Friday, August 29, 2008


Like a anti-smoking crusading ex-smoker, I'm a reformed curser. I used to be able to freely string together a variety of curse words to create magical chains of obscenities. I was proud of the fact that I was once reprimanded by my manager at work for saying (in a fit of technical frustration) "motherfucking cocksucker" to my computer. Or maybe it was "cocksucking motherfucker", I can't remember. But it wasn't the "motherfucker" that was the problem; the offensive word was "cocksucker", according to the official complaint. (And I believe the complaintant was the same woman who ran over a rabbit on her way to work, and stored her roadkill in the freezer where it looked remarkably like a human head. Sometimes I miss working in Texas.)

But I stopped swearing the day I came home from the grocery store without the one item I went for and celebrated that by saying, "Fuckity fuck fuck fuck". Conor, who was about 18 months old, picked it up and it was hard to break him of that habit because everyone who heard it from his lips found it so funny.

But I stopped swearing on a regular basis, and saved my cursing for adult evenings. Nothing like a nice glass of wine and a well-deserved, "fuck, this is good." I stared using replacements such as 'criminy jim jims' and other phrases from Sponge Bob. And I did a good job, because Conor thought the 's' word was "stupid" and didn't know there was an 'f' word. Until he started school, where such words are playground gold. So we've had the talk about language you use with friends, language you use with family, and language you use with your grandparents.

We have a proud family tradition of explaining that you NEVER use certain words around grandma. For me, it was my mom catching me calling my brother a 'jackoff', which I screamed at him from the front yard. She told me that I may or may not know what a 'jackoff' was, but my grandmother certainly did and I needed to STOP SCREAMING IT FROM THE FRONT YARD. Of course, if I had known what a jackoff was, I probably would have called him a "dicklicker".

But even though I don't swear in front of the kids, I do reserve one word to let them know that things are NOT going well at all. "Goddammit" is a word I use when someone spills the milk all over the table after I've said several times to move the glass farther away from an elbow. "Goddammit" is the word that I use when I discover a gallon of water on the bathroom floor after bathtime. When they hear "Goddammit", they know that all is not right in the world and they'd better straighten up. A wee bit better than "motherfucking cocksucker", for sure, but it'll still come up in therapy, I'm sure.


Tuesday, August 19, 2008

Side effect

One of the little ironies of taking thyroid hormone replacement is that it needs to be taken every day. And, if you happen to forget, you may find yourself with some symptoms, the two most interesting of which are:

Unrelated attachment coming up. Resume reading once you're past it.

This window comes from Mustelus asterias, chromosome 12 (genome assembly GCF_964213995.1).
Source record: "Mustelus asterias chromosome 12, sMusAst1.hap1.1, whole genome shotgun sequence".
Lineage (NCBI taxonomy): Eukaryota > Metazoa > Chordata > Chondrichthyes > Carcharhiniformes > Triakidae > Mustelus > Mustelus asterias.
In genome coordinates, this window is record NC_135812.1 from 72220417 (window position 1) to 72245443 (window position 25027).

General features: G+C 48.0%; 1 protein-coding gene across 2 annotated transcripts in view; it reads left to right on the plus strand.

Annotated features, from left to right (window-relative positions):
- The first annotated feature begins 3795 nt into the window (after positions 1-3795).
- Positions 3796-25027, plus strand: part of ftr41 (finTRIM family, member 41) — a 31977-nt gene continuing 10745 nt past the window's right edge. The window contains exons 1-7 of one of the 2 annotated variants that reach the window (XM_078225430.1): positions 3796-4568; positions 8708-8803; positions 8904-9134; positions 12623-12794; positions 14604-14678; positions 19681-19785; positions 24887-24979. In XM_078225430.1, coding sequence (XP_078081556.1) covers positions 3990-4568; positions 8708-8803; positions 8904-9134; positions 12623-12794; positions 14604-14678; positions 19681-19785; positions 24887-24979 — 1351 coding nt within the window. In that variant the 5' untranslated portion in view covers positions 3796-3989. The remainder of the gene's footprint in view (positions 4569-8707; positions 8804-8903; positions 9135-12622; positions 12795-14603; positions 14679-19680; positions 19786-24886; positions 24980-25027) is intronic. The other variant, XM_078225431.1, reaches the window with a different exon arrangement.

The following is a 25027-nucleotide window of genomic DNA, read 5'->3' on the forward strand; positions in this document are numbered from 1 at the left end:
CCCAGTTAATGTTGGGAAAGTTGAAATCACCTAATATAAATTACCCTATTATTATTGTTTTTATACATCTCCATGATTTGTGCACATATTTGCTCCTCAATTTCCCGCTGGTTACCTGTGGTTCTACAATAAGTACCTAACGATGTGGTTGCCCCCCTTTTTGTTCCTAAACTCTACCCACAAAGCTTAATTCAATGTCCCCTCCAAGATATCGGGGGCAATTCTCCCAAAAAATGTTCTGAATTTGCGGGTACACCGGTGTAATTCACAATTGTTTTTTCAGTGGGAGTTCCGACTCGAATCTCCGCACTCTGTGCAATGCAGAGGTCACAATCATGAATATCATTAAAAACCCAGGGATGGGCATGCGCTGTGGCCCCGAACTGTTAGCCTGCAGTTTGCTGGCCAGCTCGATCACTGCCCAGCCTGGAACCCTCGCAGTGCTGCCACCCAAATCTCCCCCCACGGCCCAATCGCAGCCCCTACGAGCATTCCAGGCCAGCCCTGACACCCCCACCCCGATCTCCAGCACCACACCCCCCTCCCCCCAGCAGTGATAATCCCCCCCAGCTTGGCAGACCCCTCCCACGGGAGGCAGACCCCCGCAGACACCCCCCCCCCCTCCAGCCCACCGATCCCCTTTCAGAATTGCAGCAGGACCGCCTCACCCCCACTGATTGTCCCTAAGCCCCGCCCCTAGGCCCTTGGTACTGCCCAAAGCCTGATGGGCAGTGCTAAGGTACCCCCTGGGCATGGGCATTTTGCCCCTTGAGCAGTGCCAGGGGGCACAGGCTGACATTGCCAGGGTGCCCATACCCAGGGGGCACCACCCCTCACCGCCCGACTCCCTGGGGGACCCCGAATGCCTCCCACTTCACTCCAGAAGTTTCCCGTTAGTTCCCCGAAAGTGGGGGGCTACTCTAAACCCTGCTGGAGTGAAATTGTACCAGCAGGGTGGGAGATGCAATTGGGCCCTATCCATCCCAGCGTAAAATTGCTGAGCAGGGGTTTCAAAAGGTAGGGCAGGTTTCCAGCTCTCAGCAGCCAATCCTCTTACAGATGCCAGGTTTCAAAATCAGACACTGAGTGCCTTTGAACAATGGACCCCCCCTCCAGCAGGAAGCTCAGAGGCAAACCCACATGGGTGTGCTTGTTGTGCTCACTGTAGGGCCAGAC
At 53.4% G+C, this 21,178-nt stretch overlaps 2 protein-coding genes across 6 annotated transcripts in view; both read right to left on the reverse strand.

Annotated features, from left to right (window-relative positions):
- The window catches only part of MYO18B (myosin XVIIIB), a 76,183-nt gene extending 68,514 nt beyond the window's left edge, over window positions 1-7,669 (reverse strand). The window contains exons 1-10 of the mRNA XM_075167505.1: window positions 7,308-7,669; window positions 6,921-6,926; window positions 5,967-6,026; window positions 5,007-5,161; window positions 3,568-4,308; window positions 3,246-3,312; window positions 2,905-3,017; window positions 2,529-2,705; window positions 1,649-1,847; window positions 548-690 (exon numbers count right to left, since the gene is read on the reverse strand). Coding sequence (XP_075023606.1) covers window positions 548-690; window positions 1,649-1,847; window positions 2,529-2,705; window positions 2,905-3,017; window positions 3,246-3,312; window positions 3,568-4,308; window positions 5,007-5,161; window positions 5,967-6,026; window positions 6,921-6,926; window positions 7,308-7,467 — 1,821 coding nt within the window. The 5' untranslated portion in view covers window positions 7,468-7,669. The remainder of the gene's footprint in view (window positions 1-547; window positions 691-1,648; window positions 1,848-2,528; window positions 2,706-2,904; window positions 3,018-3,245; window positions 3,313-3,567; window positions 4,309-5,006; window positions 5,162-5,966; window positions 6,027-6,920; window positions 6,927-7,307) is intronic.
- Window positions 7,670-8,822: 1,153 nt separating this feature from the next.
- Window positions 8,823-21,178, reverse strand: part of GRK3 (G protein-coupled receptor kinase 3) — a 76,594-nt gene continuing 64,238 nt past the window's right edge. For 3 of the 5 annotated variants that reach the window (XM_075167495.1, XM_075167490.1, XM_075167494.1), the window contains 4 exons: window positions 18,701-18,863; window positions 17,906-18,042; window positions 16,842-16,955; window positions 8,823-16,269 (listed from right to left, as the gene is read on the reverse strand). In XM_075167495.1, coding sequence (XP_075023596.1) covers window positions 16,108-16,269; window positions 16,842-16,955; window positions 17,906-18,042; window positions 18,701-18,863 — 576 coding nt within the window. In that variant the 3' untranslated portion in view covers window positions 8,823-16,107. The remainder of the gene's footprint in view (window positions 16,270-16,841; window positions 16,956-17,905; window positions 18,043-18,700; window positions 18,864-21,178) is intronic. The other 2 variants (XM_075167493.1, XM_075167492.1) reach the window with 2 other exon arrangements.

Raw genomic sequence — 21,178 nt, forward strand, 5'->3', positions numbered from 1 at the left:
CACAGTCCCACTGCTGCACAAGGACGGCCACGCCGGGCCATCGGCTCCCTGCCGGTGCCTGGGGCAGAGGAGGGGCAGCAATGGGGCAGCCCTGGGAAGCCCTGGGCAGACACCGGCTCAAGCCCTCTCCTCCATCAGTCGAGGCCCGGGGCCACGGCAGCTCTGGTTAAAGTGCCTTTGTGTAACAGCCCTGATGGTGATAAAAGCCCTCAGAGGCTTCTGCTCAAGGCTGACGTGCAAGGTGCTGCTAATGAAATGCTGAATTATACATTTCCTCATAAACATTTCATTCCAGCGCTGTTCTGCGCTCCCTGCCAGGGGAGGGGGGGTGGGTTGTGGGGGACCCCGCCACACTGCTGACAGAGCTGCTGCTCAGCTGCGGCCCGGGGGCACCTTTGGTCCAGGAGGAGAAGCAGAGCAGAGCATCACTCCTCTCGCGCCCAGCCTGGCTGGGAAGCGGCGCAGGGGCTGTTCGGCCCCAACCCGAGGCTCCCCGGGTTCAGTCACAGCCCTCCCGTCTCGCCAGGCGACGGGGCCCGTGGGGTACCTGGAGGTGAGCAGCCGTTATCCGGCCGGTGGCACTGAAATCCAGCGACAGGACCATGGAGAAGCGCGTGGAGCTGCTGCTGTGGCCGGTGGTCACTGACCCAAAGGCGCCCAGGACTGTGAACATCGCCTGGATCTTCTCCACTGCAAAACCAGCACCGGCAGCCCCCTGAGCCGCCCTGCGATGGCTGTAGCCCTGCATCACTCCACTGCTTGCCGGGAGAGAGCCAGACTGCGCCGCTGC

* Feeling very tired or sluggish
* Problems with memory and thinking

This means that the 15th or 20th time you think, "There is not enough coffee in the world" it might dawn on you that you've felt this way before, and it was when you hadn't taken your medication. And so you try to remember if you've taken it. Good luck!


Tuesday, August 05, 2008

Elevator Story

I was listening to the commencement speech by Robert Krulwich at the California Institute of Technology today, and it reminded me of a story. If you don't listen to the podcast, the takeaway is that if scientists don't find some way to tell regular people about the work they do--their elevator story--then science will suffer.

One of my good friends is married to a man who works at NASA. A rocket scientist, if you will. One evening, at a party, I asked about a project he had worked on that was written up in the paper. Now, maybe he was tired of making conversation. Maybe he's incapable of abstracting up what they do at NASA. Maybe he had had enough of that project. But what he said to me was, "You wouldn't understand it."


If they could write it up in the newspaper (6th grade reading level, typically), I can understand it. Now I take great pleasure in mentioning to him that rocket science isn't exactly brain surgery. And neither is making small talk with non-engineers. But I think, like Robert Krulwich, that anyone involved in science needs to be able to tell their story to the average person in this day and age of the assault on science. Creationists should *not* get away with saying, "Evolution is *just* a theory", without the rebuttal that so is gravity, but we're not flying off the face of the earth. Science needs it elevator stories to defend itself!

Now, I must admit I have not always been the wisest person with the elevator story. My first programming job was as a contractor at a bank, and my uncle asked what I was doing. So I gave him the spiel. I'm working on a check reconciliation project--after a check is sorted but before it is posted, many are lost and blah blah blah on and on. I think I even explained what check kiting is.

Now, my uncle is a banker. Had been for over 30 years when he asked me this question, and he had the social grace to walk away, leaving me to realize what I'd done much, much later and still live with that mortification. But you better believe that if I had told him, "You wouldn't understand", he would have sat me down and made me explain it until he did.

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